Mistakes Were Made
by Craig Wright
directed by Dexter Bullard
extended through October 31st (but tickets)

reviewed by Timothy McGuire

Craig Wright, Emmy-nominated writer of the hit HBO series Six Feet Under, has created in Mistakes Were Made an entertaining and intelligently witty play, even as Oscar Nominee Michael Shannon is alone on stage throughout most of the play; his time spent engaging in frantic phone conversations, as well as therapeutic talks with his close companion Denise, his fish.

Mistakes Were Made3 Felix Artiflex (Michael Shannon) is desperately trying to put together a new play starring only the best actors and directors. He is frantically making promises beyond his control; doing anything he can to make this project a reality. Felix is a desperate man after losing someone close to him (his daughter?). We do not actually know much about his personal life, but we can tell by the way he works that there is a void in his life and a happiness that he is searching for. Felix has made some grave mistakes in his life, but he believes this new world premiere play about the French Revolution is his chance at redemption and achievement. In his attempts to fulfill all of his desires, he loses everything once again, but finds a small sense of happiness when he faces his own humility.

The stage is Felix’s office, and looks like an old fashion producer’s office from back in the 1970’s. I was surprised when I noticed that this play was taking place in relatively the present day, but considering the lack of money that sometimes comes from working in theatre, some offices no doubt still look like that in 2009. Tom Burch has designed the office littered with drama books, scripts and paperwork. Pictures of actresses and actors, that one assumes Felix has worked with in the past, are hanging on the walls. Pushed away, almost hidden amongst the paperwork and business memorabilia, are a few scattered kid’s toys showing us that there is or was a child that would come around his office.

The make-up artist Nan Zabriskie does an extraordinary job. She makes Shannon looked aged, not as an old man aged by years but by pressure and stress. Shannon’s cheeks look sucked-in, making it appear as if his skin hangs just a bit against his bone structure and his eyes look stressed like a man who hasn’t been able to relax for years.

Mistakes Were Made5 This is a piece that the audience can relate to; the fight to get others to share in your vision and the struggle to escape hardships and find better, more respectable days in the future. Craig Wright’s writing is wonderfully done, including the emotional complexity involved when working while your personal life sits in the back of your mind. Wright has written a variety of characters that Felix interacts with over the telephone creating gripping twists in the plot line, as well as a nice interjection of intelligent humor. Having some knowledge of theatre and classic plays does increase the impact of some of his jokes: since Felix is a theatre producer, the jokes are industry friendly.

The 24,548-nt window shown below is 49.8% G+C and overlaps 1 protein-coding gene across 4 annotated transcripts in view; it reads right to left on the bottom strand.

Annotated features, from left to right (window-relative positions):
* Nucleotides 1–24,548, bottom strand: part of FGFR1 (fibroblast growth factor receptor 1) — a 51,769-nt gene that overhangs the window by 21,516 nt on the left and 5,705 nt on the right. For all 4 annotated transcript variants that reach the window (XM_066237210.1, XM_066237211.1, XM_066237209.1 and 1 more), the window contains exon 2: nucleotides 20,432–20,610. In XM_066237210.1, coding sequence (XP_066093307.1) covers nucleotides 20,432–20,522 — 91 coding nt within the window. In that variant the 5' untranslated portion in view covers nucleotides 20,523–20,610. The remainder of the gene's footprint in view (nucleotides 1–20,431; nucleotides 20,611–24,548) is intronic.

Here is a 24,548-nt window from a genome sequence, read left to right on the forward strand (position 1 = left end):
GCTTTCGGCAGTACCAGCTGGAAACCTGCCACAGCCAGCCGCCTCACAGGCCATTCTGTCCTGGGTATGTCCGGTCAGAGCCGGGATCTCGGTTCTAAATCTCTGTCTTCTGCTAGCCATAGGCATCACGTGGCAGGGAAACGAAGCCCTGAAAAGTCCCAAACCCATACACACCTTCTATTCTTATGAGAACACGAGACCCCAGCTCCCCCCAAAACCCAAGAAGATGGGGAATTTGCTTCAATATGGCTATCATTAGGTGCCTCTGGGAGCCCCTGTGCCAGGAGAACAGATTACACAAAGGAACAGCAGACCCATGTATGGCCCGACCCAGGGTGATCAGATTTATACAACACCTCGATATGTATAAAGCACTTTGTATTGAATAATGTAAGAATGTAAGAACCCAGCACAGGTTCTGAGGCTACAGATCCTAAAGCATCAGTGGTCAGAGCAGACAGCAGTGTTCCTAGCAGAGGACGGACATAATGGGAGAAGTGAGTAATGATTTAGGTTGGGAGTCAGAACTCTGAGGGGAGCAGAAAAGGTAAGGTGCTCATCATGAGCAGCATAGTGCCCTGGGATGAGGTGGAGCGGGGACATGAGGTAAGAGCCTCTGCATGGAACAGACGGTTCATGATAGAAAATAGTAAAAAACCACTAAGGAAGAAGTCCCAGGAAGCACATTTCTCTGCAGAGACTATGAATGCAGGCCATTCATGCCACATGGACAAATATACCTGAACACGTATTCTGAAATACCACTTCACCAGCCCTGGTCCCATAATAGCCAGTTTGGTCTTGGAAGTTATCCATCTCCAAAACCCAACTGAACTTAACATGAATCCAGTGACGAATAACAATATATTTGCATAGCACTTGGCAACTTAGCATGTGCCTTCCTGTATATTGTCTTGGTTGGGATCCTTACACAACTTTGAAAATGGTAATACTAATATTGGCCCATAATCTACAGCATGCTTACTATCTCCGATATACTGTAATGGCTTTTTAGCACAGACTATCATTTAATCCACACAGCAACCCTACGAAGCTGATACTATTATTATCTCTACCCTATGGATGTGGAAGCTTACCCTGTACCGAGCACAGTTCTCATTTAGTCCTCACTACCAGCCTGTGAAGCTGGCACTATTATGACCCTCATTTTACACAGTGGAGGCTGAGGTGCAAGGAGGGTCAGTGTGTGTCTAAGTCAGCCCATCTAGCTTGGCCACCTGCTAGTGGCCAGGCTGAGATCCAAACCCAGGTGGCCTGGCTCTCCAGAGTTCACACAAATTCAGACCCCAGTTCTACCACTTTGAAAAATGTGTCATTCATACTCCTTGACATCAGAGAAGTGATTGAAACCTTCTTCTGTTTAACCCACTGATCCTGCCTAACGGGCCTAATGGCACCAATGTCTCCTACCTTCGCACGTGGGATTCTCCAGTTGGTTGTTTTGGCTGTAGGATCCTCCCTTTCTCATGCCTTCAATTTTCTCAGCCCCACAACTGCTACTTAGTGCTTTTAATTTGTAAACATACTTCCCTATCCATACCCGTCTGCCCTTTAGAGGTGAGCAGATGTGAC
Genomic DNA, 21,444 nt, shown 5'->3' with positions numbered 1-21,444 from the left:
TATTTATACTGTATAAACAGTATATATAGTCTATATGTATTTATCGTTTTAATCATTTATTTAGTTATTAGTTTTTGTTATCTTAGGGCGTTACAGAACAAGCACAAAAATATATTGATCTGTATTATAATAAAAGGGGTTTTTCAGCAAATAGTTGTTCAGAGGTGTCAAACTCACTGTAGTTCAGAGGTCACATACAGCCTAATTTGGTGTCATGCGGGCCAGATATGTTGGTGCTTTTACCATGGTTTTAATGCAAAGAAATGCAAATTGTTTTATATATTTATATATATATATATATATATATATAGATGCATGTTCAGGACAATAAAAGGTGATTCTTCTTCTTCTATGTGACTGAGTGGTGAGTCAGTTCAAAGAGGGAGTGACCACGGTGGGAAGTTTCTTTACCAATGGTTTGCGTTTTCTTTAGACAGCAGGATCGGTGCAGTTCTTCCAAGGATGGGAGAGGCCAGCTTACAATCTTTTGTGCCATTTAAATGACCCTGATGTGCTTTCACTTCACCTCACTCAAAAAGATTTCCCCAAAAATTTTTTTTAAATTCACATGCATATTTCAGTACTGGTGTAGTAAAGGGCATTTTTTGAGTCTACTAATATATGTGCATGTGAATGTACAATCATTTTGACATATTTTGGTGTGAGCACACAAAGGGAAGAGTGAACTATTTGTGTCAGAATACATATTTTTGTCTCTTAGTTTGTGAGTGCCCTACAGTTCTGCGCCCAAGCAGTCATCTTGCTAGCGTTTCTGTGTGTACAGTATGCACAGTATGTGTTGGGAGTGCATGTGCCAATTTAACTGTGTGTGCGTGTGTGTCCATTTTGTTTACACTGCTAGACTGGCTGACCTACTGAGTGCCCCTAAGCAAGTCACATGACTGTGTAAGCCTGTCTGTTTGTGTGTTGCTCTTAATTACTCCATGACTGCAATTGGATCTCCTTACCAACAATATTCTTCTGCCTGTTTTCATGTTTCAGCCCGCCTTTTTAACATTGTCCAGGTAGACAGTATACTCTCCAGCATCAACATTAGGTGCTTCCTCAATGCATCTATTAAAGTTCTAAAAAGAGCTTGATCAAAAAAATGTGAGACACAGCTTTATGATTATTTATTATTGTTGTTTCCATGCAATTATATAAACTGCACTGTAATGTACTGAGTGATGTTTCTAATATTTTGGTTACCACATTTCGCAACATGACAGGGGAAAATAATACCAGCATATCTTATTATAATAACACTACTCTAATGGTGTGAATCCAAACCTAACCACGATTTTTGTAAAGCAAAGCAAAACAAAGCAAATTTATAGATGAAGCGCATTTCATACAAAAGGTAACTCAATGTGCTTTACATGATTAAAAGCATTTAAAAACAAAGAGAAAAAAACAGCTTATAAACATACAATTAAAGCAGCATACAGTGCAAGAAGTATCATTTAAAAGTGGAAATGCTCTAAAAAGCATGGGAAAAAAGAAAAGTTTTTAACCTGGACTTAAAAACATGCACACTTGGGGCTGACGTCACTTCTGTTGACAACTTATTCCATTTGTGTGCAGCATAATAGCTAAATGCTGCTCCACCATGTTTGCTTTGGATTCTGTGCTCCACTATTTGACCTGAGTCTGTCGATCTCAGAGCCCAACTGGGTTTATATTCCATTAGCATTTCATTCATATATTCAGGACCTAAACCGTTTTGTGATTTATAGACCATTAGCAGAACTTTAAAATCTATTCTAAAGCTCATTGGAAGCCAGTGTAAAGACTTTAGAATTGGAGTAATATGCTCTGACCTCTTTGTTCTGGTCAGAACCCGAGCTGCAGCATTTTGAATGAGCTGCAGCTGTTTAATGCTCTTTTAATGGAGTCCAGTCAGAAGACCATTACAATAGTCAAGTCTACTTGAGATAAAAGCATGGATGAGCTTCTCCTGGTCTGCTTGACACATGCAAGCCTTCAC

The performance by Shannon lives up to the hype, as he portrays the driven attitude of a man nearing the end of his career, reaching for something that he can achieve and hold on to. I felt as if I had an idea of what had happened to Felix and how his life had reached this point. Shannon gave Felix depth and a personal past through his display of tense emotions. We have a sense that he is missing the love and respect of someone in particular without it having to be specifically said. The constant busy-ness of jumping from conversation to conversation is made light and humorous with the pleasant interruptions by the secretary, Esther, played by Mierka Girten.

Even with this gripping performance, the play was too long for a basically one man act. While watching one of the best solo performances I have seen the man next to me feel asleep, and I began to get a serious leg cramp. I recommend this show because it is a rare opportunity to see an outstanding actor perform an intelligently written piece just ten feet away from you. It is an amazing experience to watch Michael Shannon capture the whole essence of Felix’s character, although an hour and 45 minutes with no intermission is just a little too long to watch even this man.

Rating: «««

Mistakes Were Made is playing at A Red Orchid Theatre, 1531 North Wells St., Chicago, Thursdays – Sundays and has now been extended through October 31.